The benefits of alternative milks

Nowadays, cows have some competition when it comes to your daily dose of calcium. While cow’s milk has long been the mainstream milk, alternative milk types, like soy, almond, coconut and goat’s milk, have been steadily gaining popularity. So, how do you know which one is best for you?

Cow’s Milk: The skim variety comes in at a healthy 87 calories per cup, gives you 50 percent of your daily calcium and offers more protein per serving than other varieties, so its easy to see why it’s a fan favorite. However, cow’s milk can also be the enemy of those with lactose intolerance, including 2.5 percent of American kids.

Goat’s Milk: This milk comes in a little higher at 169 calories per cup and 10 grams of fat, but has the most protein of the bunch. While it does contain lactose, it’s said to be more easily digestible because of its protein molecule size. However, some people are stopped by its distinct sweet and salty taste.

Soy Milk: Lactose- and gluten-free, soy milk has almost as much protein per cup compared to cow’s milk (7 grams to cow’s 9), but only half as much calcium. It’s still low in calories at 132 per cup. However, this soybean and water alternative may inhibit protein and mineral absorption, though more experts say more research needs to be done.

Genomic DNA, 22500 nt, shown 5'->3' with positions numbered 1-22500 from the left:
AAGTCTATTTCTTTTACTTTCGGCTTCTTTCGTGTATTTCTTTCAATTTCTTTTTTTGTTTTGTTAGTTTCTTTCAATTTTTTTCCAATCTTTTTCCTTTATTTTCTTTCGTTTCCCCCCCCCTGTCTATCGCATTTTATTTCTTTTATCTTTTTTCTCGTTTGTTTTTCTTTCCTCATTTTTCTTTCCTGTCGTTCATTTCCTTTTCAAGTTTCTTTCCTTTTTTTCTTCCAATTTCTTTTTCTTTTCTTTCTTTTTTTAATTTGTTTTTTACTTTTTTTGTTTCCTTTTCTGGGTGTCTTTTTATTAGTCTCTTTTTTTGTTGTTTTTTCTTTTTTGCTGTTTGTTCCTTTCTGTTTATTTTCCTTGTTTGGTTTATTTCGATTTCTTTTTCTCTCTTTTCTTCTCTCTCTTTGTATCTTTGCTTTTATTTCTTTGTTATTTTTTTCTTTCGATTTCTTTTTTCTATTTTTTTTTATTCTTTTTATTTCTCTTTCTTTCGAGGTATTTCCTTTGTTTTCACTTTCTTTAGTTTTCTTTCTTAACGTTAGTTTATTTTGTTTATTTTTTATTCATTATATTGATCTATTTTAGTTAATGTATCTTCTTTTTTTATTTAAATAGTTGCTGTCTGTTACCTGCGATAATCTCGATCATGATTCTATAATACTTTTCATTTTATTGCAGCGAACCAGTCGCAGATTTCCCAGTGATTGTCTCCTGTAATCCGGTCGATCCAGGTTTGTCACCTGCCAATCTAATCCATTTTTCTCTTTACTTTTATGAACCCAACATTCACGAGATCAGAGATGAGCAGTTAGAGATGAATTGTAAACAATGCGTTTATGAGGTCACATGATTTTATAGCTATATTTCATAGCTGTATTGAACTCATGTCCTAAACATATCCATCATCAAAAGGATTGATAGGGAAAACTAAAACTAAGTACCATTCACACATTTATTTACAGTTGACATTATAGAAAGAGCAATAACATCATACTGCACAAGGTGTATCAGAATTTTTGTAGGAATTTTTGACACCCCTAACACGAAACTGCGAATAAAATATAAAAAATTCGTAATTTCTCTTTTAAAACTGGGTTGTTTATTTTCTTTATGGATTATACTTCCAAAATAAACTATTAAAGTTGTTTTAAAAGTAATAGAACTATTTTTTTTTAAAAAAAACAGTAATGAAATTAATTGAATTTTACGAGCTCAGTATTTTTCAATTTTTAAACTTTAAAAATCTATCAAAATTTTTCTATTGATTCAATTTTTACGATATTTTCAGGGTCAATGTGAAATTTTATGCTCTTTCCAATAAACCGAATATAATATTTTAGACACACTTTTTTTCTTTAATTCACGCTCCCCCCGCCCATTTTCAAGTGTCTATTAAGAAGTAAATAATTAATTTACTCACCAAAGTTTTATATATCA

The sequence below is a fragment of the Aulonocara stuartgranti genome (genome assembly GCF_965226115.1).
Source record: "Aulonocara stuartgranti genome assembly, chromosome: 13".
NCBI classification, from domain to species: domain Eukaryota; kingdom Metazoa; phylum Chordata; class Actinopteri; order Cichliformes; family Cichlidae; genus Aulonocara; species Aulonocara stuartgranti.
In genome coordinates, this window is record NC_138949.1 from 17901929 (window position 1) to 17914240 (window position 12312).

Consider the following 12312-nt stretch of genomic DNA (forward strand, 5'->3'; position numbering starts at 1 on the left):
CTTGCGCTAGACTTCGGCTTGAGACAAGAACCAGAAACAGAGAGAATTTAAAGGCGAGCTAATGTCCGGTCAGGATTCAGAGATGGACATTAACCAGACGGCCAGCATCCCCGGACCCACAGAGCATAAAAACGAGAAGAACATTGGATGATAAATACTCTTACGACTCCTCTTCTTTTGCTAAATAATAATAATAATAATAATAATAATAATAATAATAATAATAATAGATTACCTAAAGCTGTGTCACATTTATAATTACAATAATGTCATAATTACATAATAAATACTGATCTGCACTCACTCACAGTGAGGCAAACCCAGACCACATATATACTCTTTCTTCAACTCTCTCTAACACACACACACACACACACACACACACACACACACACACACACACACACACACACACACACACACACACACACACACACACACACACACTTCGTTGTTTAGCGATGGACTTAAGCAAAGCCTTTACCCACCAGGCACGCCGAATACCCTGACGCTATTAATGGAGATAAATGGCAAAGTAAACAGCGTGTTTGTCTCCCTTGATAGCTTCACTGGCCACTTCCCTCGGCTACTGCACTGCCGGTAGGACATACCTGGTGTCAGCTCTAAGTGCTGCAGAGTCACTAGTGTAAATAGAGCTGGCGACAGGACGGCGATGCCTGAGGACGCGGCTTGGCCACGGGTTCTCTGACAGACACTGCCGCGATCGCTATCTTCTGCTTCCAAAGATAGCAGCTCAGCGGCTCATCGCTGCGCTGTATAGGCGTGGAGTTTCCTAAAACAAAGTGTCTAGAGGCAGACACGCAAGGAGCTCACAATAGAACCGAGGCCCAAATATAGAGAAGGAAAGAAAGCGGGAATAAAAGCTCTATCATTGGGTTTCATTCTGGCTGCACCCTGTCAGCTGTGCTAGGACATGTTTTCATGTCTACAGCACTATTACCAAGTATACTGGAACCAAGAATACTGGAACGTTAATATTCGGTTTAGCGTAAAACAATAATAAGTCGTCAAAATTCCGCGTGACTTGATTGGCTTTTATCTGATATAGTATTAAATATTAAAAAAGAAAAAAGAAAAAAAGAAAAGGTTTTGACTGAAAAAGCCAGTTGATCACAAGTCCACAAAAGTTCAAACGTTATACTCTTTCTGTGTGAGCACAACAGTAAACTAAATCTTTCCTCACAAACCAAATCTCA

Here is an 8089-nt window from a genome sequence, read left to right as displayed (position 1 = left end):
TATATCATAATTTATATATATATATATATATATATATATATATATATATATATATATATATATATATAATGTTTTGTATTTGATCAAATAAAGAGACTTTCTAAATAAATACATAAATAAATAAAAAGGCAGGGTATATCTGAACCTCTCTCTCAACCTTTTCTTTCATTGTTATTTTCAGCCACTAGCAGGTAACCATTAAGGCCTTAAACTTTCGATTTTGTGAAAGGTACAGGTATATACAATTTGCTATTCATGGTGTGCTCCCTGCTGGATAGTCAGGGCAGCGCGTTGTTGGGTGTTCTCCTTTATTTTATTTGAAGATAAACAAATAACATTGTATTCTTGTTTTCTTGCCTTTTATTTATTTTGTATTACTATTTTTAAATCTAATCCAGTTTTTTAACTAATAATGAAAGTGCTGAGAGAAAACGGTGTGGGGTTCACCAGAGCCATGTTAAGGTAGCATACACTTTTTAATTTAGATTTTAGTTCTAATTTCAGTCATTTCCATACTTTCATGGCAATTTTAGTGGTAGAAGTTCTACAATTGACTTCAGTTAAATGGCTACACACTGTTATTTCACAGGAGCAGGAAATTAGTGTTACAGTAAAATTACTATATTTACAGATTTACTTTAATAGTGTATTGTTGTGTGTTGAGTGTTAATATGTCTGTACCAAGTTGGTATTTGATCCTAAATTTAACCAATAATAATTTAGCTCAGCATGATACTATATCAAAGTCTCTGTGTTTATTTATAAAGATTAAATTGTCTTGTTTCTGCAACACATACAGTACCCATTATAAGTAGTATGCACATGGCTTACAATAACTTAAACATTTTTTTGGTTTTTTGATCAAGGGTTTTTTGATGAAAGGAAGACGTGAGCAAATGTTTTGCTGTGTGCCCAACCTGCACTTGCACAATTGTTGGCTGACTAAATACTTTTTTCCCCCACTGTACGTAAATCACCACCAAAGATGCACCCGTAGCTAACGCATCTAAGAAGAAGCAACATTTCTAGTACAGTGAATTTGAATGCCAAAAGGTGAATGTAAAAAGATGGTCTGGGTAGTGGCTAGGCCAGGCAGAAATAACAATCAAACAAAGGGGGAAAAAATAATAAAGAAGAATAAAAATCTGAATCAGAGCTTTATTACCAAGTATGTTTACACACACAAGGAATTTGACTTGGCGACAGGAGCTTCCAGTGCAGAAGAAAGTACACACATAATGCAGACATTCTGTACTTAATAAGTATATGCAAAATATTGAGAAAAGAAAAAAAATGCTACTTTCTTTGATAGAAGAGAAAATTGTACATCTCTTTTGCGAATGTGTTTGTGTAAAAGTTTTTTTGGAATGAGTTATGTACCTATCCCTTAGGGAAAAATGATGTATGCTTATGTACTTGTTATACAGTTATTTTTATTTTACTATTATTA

Almond Milk: Like soy milk, almond milk is a simple lactose- and gluten-free concoction of ground almonds, water and a little sweetener (many people make their own versions at home). It’s low in calories and fat (60 and 2.5 respectively per cup) and while it contains a good selection of vitamins and minerals, it’s low in protein—only 1 gram per serving. It does come in many flavors (plus!), but is obviously not the choice for those allergic to nuts.

Coconut Milk: While it may make you think of a piña colada (take that as a plus or minus), coconut milk is more easily digested for many than dairy milk. You’ll find a few types of coconut milk out there—one is the canned variety that’s rich and creamy and comes in at a whopping 467 calories and 50 grams of fat per cup. While you could pour this over your cereal, it’s probably better off being utilized in your Thai or Indian recipes. Coconut milk beverages, like the one from So Delicious, are less rich versions of the full-fat canned variety. So Delicious’ one comes in at only 45 calories a cup, making it a more figure-friendly variety for everyday imbibing.

What About Raw Milk? A new trend by milk purists is to pay upward of $10 a gallon for raw cow’s milk, which is not pasteurized or homogenized, because they believe it’s healthier by being packed with more vitamins, minerals, proteins and enzymes—as well as having more flavor. The Centers for Disease Control and Prevention and the FDA disagree, saying that pasteurized milk has all the same nutrients as raw, and that raw milk also brings with it the risk of becoming sick from bacteria not eradicated by pasteurization. That risk-versus-benefit debate can be decided by the consumer, at least in the 33 states where raw milk sales are allowed.


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